An excellent Vicar of Dibley

The Vicar of Dibley
Taieri Dramatic Society
Mosgiel Coronation Hall
Wednesday, August 21

REVIEWED BY MIKE CROWL

Due to its immense popularity as a television show, The Vicar of Dibley comes with an audience ready from the outset to enjoy the stage version, and the audience for Wednesday night's preview was no exception.

Co-directors Gloria Reid and Geoff Smith have done an admirable job, and the cast is uniformly good, reproducing the mannerisms, the intonations and the delivery of the lines in close imitation of the original actors.

Anne-Marie Amende, in her second outing as the irrepressibly daft Alice Tinker, was the highlight, never missing a beat.

Matt Brennan played the equally inane Hugo Horton, and the couple raise the bar continually, giving the show an extra lift on each appearance.

Alison Ayers does an admirable job as the Vicar, sometimes acting as feed for the inanities and wild wit of her flock, sometimes attempting to drag them back to some kind of sane place, and sometimes having her own barmy moments.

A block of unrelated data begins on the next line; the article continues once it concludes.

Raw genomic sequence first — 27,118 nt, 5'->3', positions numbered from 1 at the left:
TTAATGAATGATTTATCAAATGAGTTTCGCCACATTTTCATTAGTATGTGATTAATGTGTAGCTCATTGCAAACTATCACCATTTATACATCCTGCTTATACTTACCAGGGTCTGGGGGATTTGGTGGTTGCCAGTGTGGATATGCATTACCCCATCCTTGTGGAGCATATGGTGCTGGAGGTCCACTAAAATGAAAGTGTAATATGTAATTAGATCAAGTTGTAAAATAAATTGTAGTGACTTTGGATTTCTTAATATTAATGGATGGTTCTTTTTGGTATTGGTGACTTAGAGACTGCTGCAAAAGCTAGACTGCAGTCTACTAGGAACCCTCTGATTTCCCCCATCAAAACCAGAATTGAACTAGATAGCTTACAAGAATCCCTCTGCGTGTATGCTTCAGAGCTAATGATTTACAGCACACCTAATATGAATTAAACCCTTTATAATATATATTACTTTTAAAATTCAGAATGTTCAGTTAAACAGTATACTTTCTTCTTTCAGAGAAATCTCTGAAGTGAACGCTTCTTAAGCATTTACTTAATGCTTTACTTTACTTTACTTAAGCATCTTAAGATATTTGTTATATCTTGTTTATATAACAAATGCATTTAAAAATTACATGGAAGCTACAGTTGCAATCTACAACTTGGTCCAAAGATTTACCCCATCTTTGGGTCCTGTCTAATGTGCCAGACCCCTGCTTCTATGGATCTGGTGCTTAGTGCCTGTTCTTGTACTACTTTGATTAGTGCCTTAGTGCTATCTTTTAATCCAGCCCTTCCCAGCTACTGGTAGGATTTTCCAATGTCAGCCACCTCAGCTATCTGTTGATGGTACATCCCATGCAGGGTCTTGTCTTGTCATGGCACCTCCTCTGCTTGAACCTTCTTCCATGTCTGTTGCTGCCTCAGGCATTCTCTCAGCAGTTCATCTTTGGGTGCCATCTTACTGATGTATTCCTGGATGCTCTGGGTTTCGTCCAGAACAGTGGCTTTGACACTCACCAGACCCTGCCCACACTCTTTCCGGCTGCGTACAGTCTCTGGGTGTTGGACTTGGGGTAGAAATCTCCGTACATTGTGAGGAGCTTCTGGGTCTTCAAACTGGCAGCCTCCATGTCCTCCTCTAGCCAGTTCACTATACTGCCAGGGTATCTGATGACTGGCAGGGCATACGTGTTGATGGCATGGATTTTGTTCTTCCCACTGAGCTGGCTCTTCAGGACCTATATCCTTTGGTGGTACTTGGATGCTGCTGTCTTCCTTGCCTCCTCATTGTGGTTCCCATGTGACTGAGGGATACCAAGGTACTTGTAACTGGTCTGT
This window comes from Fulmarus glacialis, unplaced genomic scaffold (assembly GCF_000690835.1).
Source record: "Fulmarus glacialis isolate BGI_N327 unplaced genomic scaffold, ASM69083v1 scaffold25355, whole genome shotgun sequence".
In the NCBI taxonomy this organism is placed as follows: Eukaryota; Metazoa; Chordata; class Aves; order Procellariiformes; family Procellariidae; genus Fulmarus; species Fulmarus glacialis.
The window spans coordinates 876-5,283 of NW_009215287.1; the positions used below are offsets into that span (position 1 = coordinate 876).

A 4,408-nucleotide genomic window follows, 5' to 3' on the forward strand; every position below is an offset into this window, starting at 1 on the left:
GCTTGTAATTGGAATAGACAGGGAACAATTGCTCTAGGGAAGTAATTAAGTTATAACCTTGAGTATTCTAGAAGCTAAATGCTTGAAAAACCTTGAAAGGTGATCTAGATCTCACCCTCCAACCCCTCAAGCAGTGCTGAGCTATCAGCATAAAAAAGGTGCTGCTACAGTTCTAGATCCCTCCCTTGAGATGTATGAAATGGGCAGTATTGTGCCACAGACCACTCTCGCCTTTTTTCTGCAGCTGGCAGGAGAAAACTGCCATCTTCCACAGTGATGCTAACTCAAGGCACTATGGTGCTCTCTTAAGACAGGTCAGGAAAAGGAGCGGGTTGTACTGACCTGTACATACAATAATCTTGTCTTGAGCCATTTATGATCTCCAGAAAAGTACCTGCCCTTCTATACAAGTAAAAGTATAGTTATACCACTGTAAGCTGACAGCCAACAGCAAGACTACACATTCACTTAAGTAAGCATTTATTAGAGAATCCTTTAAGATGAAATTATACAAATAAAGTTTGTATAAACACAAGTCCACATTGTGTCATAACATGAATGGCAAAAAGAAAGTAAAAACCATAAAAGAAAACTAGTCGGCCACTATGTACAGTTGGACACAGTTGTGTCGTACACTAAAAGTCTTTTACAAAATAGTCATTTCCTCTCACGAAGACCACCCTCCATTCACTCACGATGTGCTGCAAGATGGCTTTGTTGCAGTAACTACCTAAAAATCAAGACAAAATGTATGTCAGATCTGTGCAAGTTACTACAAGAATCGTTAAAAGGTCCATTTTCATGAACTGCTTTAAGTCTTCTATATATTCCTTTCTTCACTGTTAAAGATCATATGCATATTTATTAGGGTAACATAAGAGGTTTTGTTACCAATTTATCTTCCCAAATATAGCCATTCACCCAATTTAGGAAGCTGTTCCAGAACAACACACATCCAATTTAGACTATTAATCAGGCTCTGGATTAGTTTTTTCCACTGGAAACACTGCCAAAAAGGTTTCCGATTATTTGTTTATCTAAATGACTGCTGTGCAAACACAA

She has the enormous task of holding the show together, and does it with huge energy.

Keith Richardson as the stuttering Jim Trott and Peter Whigham as Owen Newitt are spot on in their characters, making the most of every scene.

Campbell Thomas (David Horton) and Doug Leggett (Frank Pickle) round out the main cast, with Peter Storer making an appearance as the younger, handsome Horton who sweeps Geraldine off her feet.

Gloria Harris bursts into the wedding scene in a crazed cameo, and Brian McCormick plays the world's strangest organist.

The excellent, mostly permanent set gives the actors plenty of room to work in, and the technical crew's work is faultless.

However, the intervals between scenes - whether required for costume or scenery changes - undercut the momentum.

A few video scenes, taking the cast out on location, as it were, overcame some of these pauses.

The play opened on Thursday night.

 

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